Consuming large amounts of ACV may lead to low levels of potassium in the body, which can cause weakness, fatigue, and muscle cramps18.
Direct application of ACV to the skin can cause irritation and burns, especially for people with sensitive skin16.
Apple Cider Vinegar Liquid
The most popular form of ACV is liquid, which may be bought at grocery stores and health food stores. Liquid ACV is versatile because you may easily include it in salad dressings, smoothies, and other dishes. Many people begin by taking a single tablespoon by mouth (or mixing it into anything) and gradually increasing the dosage to two tablespoons if necessary. If you’re new to apple cider vinegar, you might find it tough to get beyond the pungent taste19.
Apple Cider Vinegar Pills
Fermenting apples with yeast and bacteria produces apple cider vinegar. The vinegar is dehydrated in tablet form. If people don’t like the vinegar’s strong taste or smell in liquid form, you can take tablets instead. The amount of apple cider vinegar in the tablets varies depending on the brand, but one capsule normally includes 500 mg, which is comparable to two liquid tablespoons (10 ml)20.
Apple Cider Vinegar Capsules vs Apple Cider Vinegar Liquid For Weight Loss
Apple cider vinegar can be as beneficial in either form as long as the capsules contain what they claim to include. It is best to search for a reputable source because the amount of active ingredients varies from brand to brand. Essentially, this means that apple cider vinegar pills will provide the same benefits as liquid apple cider vinegar.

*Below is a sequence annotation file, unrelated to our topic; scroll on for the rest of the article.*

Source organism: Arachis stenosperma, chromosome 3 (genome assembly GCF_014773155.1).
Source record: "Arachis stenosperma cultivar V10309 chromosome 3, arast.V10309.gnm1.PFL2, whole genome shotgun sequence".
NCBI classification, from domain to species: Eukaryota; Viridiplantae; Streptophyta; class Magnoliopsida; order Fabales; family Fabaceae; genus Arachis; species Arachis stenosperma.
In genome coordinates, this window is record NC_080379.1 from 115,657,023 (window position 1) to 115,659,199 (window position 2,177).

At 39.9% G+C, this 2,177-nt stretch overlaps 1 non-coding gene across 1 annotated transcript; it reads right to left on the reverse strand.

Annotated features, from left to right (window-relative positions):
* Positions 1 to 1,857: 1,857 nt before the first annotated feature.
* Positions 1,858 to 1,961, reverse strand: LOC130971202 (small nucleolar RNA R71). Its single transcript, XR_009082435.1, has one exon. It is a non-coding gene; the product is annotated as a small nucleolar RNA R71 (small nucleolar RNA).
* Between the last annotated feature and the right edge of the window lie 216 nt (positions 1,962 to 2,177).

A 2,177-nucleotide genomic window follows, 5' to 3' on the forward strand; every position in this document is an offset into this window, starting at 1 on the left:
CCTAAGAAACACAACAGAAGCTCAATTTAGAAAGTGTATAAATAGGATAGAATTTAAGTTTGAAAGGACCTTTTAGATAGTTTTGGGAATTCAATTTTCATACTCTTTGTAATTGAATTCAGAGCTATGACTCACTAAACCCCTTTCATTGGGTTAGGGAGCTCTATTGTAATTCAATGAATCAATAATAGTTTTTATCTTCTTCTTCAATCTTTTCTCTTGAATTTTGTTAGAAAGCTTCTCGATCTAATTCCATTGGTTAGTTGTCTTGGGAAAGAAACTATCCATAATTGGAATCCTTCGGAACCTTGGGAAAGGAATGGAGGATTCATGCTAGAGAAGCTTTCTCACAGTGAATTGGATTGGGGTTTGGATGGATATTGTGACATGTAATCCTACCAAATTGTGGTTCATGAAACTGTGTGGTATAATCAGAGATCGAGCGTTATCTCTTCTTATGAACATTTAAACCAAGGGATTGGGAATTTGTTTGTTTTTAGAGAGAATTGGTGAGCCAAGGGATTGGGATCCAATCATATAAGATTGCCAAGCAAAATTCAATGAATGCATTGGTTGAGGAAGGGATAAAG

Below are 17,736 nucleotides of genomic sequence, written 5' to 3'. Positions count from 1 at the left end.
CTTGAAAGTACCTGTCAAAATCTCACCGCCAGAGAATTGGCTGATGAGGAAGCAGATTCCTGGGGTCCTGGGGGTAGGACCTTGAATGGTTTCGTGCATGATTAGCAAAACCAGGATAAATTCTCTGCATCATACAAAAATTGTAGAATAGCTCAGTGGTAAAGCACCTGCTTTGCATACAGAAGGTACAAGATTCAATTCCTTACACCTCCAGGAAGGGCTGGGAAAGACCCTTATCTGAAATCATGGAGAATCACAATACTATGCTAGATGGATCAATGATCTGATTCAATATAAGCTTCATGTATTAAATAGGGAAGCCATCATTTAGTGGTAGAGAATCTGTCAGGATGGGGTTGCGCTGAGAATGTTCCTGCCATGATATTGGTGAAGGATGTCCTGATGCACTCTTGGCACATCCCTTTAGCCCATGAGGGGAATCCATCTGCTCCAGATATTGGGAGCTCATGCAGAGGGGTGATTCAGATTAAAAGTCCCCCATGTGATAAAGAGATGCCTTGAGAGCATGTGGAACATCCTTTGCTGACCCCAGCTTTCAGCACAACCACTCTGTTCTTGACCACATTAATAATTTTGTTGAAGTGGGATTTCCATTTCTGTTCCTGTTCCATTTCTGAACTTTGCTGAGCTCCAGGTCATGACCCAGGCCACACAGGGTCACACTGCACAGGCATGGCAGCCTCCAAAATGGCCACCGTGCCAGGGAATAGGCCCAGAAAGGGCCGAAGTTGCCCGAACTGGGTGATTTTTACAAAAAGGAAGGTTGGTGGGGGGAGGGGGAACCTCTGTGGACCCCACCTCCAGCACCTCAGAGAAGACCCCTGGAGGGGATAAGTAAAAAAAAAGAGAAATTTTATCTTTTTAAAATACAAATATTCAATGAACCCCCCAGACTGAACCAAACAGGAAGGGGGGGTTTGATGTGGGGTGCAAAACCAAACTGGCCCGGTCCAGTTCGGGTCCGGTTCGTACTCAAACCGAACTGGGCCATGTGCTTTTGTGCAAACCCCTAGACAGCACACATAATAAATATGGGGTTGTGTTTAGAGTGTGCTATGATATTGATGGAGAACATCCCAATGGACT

Since the active component, acetic acid, that causes the health advantages associated with it is present in both, it boils down to personal preference as to which form you choose to consume it in. Note there are certainly variations between each type that cause people to prefer one over the other, such as the flavor.
You could dissolve liquid ACV in water and combine it with honey to make a drink, or you could simply spoon it into your mouth. However, if you don’t like the flavor or want to drink a higher amount, an apple cider vinegar supplement may be a better option.
Drinking apple cider vinegar in liquid form is easier for the body to absorb than taking it as a tablet or capsule, but it’s crucial to note that it’s highly acidic, so drinking it on a daily basis may cause tooth enamel damage if you don’t take care. You can preserve your teeth by drinking through a straw or rinsing your mouth afterward21.
However, amid a seemingly endless range of applications, there are three primary benefits of taking it on a regular basis, with a meal, to help maintain healthy weight levels.
1. Feel Full Longer
ACV slows gastric emptying, which means your digestion slows and you feel fuller for longer22, which can lead to lower calorie intake and, eventually, weight loss (which means you won’t grab for that chocolate bar when your stomach growls at 3 p.m.).
2. Reduce Overall Body Fat
Several studies found that consuming vinegar on a daily basis resulted in significantly decreased overall body weight, BMI, visceral fat area, waist circumference, and serum triglyceride levels23.
3. Antiglycemic Properties
Consuming vinegar with a meal has been demonstrated to lower the overall glycemic index of the food, and by regulating blood glucose levels, you can prevent insulin spikes, which can contribute to a variety of other health problems24.